Photographic Reflections for Survivors of Body Trauma.
"Seriously, how can we live in our bodies and not ever look at them, really get to know them? I wanted to see myself. I wrote a grant to fund the project and after receiving one from UNLV’s Graduate and Professional Student Association I documented my naked body every day for nine months." - Shelbi Schroeder: Interview with Rosa JH Berland
The Body Project provides trauma participants with space to rediscover their bodies with intention. For six months participants are asked to document their naked body with a FujiFilm Instax Camera.
Through daily photographic reflections, the goal is to give participants a way to reclaim what was taken from them unwillingly. The Body Project confronts this loss by addressing the conflicting views survivors tend to experience. We “other” our bodies because we don’t feel ownership over them, yet our ego clings tightly to the body, allowing it to dictate our self worth.
I provide guidance and support during and after the project. After the process I bring all willing participants together. As a group we curate an art exhibit displaying these powerful images.
" I began to see my body as shapes. I did't feel like it looked 'fat', it just existed and it was beautiful as it was." - Anonymous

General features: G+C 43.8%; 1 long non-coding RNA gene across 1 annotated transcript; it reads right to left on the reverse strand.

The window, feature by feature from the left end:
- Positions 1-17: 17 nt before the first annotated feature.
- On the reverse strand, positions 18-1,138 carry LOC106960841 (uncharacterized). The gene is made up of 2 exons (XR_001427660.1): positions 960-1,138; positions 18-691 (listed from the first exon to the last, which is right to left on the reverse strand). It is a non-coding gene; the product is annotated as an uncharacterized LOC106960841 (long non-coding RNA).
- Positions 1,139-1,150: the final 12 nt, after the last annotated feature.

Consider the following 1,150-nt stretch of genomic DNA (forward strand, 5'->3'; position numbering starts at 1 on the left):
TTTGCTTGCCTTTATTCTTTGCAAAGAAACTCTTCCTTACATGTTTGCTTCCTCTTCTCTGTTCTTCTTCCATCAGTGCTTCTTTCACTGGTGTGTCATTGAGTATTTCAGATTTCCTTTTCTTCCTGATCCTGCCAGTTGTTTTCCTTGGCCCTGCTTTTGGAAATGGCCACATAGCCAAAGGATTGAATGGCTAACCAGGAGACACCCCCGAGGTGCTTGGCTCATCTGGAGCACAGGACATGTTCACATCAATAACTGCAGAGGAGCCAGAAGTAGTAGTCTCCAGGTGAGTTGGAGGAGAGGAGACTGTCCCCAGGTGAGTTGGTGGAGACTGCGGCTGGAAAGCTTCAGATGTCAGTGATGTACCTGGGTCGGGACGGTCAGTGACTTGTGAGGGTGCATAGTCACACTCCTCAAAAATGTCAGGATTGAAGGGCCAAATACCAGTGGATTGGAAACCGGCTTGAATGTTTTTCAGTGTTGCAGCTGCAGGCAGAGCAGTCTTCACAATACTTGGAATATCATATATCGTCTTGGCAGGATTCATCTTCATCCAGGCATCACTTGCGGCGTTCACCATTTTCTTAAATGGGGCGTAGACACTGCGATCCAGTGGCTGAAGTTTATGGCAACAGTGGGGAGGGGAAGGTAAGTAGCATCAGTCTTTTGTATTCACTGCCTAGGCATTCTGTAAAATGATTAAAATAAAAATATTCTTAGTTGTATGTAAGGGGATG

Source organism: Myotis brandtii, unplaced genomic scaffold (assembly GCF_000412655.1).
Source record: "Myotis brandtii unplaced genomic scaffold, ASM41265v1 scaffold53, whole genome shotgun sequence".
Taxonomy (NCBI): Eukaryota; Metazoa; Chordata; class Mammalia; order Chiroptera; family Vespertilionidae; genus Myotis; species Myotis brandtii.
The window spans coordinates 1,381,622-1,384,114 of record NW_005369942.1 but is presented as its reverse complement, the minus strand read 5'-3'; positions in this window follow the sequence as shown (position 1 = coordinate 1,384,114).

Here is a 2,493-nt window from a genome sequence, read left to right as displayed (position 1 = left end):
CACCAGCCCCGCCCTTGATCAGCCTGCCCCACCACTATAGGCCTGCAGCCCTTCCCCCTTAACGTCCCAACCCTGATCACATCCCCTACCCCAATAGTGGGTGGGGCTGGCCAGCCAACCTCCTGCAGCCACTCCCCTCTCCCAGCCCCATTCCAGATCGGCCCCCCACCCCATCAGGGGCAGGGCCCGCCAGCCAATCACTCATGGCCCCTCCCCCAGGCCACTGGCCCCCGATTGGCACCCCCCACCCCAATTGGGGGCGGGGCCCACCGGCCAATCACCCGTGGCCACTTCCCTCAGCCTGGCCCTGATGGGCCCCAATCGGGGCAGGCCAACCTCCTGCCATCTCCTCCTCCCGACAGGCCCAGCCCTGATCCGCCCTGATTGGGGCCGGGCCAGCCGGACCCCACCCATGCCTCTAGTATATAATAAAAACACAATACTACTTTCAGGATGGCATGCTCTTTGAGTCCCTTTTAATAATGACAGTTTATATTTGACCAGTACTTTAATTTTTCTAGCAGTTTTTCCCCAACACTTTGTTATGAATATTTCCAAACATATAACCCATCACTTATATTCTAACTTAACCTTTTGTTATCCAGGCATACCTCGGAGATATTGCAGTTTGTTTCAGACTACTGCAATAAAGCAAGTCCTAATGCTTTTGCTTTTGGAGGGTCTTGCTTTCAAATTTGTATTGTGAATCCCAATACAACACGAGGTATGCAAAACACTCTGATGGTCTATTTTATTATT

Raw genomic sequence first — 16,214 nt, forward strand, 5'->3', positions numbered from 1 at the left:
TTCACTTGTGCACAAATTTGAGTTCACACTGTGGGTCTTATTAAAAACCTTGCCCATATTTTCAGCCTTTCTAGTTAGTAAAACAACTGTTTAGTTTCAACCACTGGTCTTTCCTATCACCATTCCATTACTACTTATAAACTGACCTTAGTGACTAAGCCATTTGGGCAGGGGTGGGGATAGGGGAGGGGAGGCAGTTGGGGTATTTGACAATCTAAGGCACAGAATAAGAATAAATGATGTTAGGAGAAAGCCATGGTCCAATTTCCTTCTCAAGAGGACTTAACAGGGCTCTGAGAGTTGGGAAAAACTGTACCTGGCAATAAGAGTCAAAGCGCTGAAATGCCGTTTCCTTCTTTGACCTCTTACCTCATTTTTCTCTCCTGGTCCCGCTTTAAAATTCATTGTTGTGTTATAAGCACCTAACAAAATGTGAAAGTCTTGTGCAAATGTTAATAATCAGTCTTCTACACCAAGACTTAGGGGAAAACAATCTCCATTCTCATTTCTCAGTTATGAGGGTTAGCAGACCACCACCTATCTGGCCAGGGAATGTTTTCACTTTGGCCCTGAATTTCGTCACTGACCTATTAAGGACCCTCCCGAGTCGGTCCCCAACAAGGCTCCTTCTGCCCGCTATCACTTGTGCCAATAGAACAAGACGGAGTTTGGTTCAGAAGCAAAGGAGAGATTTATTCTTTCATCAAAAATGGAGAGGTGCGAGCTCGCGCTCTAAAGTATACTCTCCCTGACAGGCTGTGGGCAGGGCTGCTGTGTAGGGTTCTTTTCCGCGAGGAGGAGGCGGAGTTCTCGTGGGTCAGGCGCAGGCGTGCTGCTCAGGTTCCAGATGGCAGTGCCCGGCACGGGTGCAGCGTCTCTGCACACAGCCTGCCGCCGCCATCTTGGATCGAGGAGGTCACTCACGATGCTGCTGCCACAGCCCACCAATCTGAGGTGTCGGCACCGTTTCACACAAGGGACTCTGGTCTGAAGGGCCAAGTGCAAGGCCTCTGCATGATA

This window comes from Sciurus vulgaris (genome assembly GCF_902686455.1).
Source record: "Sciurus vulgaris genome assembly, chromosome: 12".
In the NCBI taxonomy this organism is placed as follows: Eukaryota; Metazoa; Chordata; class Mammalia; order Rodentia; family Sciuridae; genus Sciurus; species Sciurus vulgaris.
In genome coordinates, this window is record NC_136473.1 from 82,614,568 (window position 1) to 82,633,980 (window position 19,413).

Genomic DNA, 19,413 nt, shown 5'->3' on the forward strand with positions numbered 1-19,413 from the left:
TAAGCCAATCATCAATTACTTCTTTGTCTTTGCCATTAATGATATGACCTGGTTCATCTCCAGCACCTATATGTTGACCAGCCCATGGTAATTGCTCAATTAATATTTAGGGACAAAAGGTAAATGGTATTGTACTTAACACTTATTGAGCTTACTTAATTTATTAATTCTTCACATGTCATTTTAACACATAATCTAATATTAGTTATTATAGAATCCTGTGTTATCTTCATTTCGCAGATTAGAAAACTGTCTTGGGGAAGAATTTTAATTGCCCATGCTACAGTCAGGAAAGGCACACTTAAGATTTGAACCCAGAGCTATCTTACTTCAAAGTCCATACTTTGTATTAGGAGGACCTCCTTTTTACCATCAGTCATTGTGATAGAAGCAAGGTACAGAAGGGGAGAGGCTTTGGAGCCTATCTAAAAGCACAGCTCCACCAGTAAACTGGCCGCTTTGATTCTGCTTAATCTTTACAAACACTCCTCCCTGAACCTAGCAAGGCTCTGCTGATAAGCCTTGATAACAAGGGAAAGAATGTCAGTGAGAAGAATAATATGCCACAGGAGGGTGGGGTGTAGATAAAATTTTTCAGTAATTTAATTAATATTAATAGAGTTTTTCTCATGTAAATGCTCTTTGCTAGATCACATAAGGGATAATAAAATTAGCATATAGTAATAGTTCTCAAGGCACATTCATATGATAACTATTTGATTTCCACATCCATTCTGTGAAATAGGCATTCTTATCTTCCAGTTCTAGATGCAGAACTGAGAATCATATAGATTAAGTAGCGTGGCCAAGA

" I hated and loved this project. It was challenging, there were days I felt so gross but I kept doing it because there were days when I felt strong." - Anonymous
" I didn't know what to expect, which was the best part because what I got out of it was a new love for myself." - Anonymous
*The Project is currently in fundraising mode, please donate on the donation page listed under The Body Project.
Body and Space
There is a risk in standing out, There is a risk in blending in.
"Some of the other work that captivates is photographic. There is a touch of a fool-the-viewer conceit to Shelbi Schroeder’s Vent, a color digital print, but it is done so well that it’s hard to resent the visual trick she accomplishes. The title is a clue and doesn’t seem to have much to do with the emotional implications of that term. She isn’t venting, but pointing our eyes toward the vent in the pictured room, where we find her hidden in plain sight. It’s as if the body is merging with the architecture, a conceit that contains echoes of her extensive Body as Textile and Wallpaper series. "
-Robert L. Pincus : Art critic for the Los Angeles Times & The San Diego Union-Tribune (March 2018 ESXLA: Transpose show- referencing image above)
Art allows me to portray a utopia where bodies are free.
A flag is something you plant in the ground when you win a war.
I’m taking my hyper awareness of the body and tangling it with ideas of expected beauty, domestic abuse, sexual abuse, body shaming and other experiences many bodies are confronted with. Mixing formalism and feminism I camouflage the body.